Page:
(ii) esterifying said acetic acid with an alcohol to form an ester; and
(iii) recovering said ester.
25. The process, as claimed in claim 24, wherein said ester is recovered by distillation.
26. The process, as claimed in claim 25, wherein said distillation is a reactive distillation capable of pushing the acidification and esterification equilibria to high conversion to the desired ester product.
27. The process, as claimed in claim 1, wherein said ester of acetic acid is ethyl acetate.
28. A process, as claimed in claim 1, further comprising contacting the bottoms fraction with a protease.
US10/268,290 1999-03-11 2002-10-09 Process for producing ethanol from corn dry milling Expired - Fee Related US7074603B2 (en)

Priority Applications (5)

Application Number Priority Date Filing Date Title
US12427699P true 1999-03-11 1999-03-11
US09/720,930 US6509180B1 (en) 1999-03-11 2000-03-10 Process for producing ethanol
PCT/US2000/006498 WO2000053791A1 (en) 1999-03-11 2000-03-10 Process for producing ethanol
US32825801P true 2001-10-09 2001-10-09
US10/268,290 US7074603B2 (en) 1999-03-11 2002-10-09 Process for producing ethanol from corn dry milling

Applications Claiming Priority (3)

Application Number Priority Date Filing Date Title
US10/268,290 US7074603B2 (en) 1999-03-11 2002-10-09 Process for producing ethanol from corn dry milling
US11/339,238 US7507562B2 (en) 1999-03-11 2006-01-24 Process for producing ethanol from corn dry milling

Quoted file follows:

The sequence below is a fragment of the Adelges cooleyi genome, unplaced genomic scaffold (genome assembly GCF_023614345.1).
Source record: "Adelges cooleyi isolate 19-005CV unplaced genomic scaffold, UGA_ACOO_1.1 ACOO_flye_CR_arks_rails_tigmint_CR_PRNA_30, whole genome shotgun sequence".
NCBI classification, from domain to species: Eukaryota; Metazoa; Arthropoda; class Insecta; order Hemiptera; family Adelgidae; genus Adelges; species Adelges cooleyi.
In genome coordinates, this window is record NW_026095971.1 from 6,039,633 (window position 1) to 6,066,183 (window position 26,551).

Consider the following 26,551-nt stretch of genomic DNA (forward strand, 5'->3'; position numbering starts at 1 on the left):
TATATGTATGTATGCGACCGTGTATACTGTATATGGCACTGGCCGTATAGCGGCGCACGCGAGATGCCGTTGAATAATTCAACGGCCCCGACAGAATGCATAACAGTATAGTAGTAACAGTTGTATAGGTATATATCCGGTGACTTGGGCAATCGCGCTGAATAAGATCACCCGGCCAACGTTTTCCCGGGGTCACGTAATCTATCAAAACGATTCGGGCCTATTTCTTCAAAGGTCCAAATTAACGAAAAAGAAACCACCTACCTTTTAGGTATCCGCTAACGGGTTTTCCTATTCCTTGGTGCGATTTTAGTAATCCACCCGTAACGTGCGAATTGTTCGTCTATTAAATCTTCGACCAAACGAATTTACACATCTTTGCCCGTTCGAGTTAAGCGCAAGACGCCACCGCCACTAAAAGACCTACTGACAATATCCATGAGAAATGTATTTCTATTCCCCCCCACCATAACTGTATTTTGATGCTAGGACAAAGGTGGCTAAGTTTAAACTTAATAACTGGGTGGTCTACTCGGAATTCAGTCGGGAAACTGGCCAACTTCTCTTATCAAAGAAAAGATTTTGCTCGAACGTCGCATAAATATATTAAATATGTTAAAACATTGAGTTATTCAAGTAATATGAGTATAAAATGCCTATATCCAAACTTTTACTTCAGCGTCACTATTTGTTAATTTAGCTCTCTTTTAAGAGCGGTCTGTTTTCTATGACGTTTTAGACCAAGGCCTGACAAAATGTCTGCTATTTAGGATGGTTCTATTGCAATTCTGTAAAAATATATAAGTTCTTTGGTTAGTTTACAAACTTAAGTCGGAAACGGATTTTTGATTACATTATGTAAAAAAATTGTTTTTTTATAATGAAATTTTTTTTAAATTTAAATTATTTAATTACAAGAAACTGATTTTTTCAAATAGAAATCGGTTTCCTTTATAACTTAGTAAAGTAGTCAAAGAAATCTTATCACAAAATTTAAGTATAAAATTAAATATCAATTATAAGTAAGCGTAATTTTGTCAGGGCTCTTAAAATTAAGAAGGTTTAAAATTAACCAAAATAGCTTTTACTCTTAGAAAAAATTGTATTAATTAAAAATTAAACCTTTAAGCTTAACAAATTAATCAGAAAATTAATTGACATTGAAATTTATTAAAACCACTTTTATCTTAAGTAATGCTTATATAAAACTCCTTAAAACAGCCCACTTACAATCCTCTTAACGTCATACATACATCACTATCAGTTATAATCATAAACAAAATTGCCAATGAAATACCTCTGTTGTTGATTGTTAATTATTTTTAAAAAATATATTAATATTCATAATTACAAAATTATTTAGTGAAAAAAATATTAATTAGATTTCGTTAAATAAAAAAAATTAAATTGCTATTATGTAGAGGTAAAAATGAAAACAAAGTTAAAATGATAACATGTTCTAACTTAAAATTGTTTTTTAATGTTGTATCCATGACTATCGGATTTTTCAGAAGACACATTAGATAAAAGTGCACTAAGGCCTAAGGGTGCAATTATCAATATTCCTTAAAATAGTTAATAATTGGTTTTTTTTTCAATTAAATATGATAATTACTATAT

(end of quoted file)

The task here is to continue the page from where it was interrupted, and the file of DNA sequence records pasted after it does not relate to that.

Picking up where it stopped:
US12/324,015 US7888082B2 (en) 1999-03-11 2008-11-26 Process for producing ethanol from corn dry milling

Related Parent Applications (3)

Application Number Title Priority Date Filing Date
US09720930 Continuation-In-Part
US09/720,930 Continuation-In-Part US6509180B1 (en) 1999-03-11 2000-03-10 Process for producing ethanol
PCT/US2000/006498 Continuation-In-Part WO2000053791A1 (en) 1999-03-11 2000-03-10 Process for producing ethanol

Related Child Applications (1)

Application Number Title Priority Date Filing Date
US11/339,238 Continuation US7507562B2 (en) 1999-03-11 2006-01-24 Process for producing ethanol from corn dry milling

Publications (2)

Publication Number Publication Date
US20030104587A1 US20030104587A1 (en) 2003-06-05
US7074603B2 true US7074603B2 (en) 2006-07-11

Family

ID=46281323

Family Applications (3)

Application Number Title Priority Date Filing Date
US10/268,290 Expired - Fee Related US7074603B2 (en) 1999-03-11 2002-10-09 Process for producing ethanol from corn dry milling
US11/339,238 Expired - Fee Related US7507562B2 (en) 1999-03-11 2006-01-24 Process for producing ethanol from corn dry milling
US12/324,015 Expired - Fee Related US7888082B2 (en) 1999-03-11 2008-11-26 Process for producing ethanol from corn dry milling

Family Applications After (2)

Application Number Title Priority Date Filing Date
US11/339,238 Expired - Fee Related US7507562B2 (en) 1999-03-11 2006-01-24 Process for producing ethanol from corn dry milling
US12/324,015 Expired - Fee Related US7888082B2 (en) 1999-03-11 2008-11-26 Process for producing ethanol from corn dry milling

Country Status (1)

Country Link
US (3) US7074603B2 (en)

Cited By (173)

* Cited by examiner, † Cited by third party
Publication number Priority date Publication date Assignee Title